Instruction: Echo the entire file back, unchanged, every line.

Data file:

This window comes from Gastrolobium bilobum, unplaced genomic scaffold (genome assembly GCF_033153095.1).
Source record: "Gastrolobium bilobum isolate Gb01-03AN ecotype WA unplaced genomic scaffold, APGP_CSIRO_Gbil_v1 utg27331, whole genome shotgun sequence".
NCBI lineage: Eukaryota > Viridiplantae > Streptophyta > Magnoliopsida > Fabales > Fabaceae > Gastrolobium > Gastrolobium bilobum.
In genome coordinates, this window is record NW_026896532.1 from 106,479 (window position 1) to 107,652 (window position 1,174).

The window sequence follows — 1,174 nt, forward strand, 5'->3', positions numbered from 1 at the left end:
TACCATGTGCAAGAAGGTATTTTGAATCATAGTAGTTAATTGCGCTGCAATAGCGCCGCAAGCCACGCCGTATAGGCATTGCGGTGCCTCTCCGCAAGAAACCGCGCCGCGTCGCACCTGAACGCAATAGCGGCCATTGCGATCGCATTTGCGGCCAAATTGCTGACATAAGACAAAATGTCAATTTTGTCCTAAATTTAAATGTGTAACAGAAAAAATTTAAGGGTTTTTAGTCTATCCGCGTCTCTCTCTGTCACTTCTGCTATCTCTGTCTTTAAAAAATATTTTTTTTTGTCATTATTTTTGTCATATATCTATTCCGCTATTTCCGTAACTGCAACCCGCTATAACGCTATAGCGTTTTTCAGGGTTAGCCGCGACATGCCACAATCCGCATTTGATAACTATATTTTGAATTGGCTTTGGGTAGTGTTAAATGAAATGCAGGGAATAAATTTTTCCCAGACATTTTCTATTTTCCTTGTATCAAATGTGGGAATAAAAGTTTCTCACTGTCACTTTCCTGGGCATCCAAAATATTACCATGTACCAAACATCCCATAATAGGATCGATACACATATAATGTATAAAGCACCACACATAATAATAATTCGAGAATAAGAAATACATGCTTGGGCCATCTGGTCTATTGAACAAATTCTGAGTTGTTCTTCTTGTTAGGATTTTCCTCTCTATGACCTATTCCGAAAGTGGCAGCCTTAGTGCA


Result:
This window comes from Gastrolobium bilobum, unplaced genomic scaffold (genome assembly GCF_033153095.1).
Source record: "Gastrolobium bilobum isolate Gb01-03AN ecotype WA unplaced genomic scaffold, APGP_CSIRO_Gbil_v1 utg27331, whole genome shotgun sequence".
NCBI lineage: Eukaryota > Viridiplantae > Streptophyta > Magnoliopsida > Fabales > Fabaceae > Gastrolobium > Gastrolobium bilobum.
In genome coordinates, this window is record NW_026896532.1 from 106,479 (window position 1) to 107,652 (window position 1,174).

The window sequence follows — 1,174 nt, forward strand, 5'->3', positions numbered from 1 at the left end:
TACCATGTGCAAGAAGGTATTTTGAATCATAGTAGTTAATTGCGCTGCAATAGCGCCGCAAGCCACGCCGTATAGGCATTGCGGTGCCTCTCCGCAAGAAACCGCGCCGCGTCGCACCTGAACGCAATAGCGGCCATTGCGATCGCATTTGCGGCCAAATTGCTGACATAAGACAAAATGTCAATTTTGTCCTAAATTTAAATGTGTAACAGAAAAAATTTAAGGGTTTTTAGTCTATCCGCGTCTCTCTCTGTCACTTCTGCTATCTCTGTCTTTAAAAAATATTTTTTTTTGTCATTATTTTTGTCATATATCTATTCCGCTATTTCCGTAACTGCAACCCGCTATAACGCTATAGCGTTTTTCAGGGTTAGCCGCGACATGCCACAATCCGCATTTGATAACTATATTTTGAATTGGCTTTGGGTAGTGTTAAATGAAATGCAGGGAATAAATTTTTCCCAGACATTTTCTATTTTCCTTGTATCAAATGTGGGAATAAAAGTTTCTCACTGTCACTTTCCTGGGCATCCAAAATATTACCATGTACCAAACATCCCATAATAGGATCGATACACATATAATGTATAAAGCACCACACATAATAATAATTCGAGAATAAGAAATACATGCTTGGGCCATCTGGTCTATTGAACAAATTCTGAGTTGTTCTTCTTGTTAGGATTTTCCTCTCTATGACCTATTCCGAAAGTGGCAGCCTTAGTGCA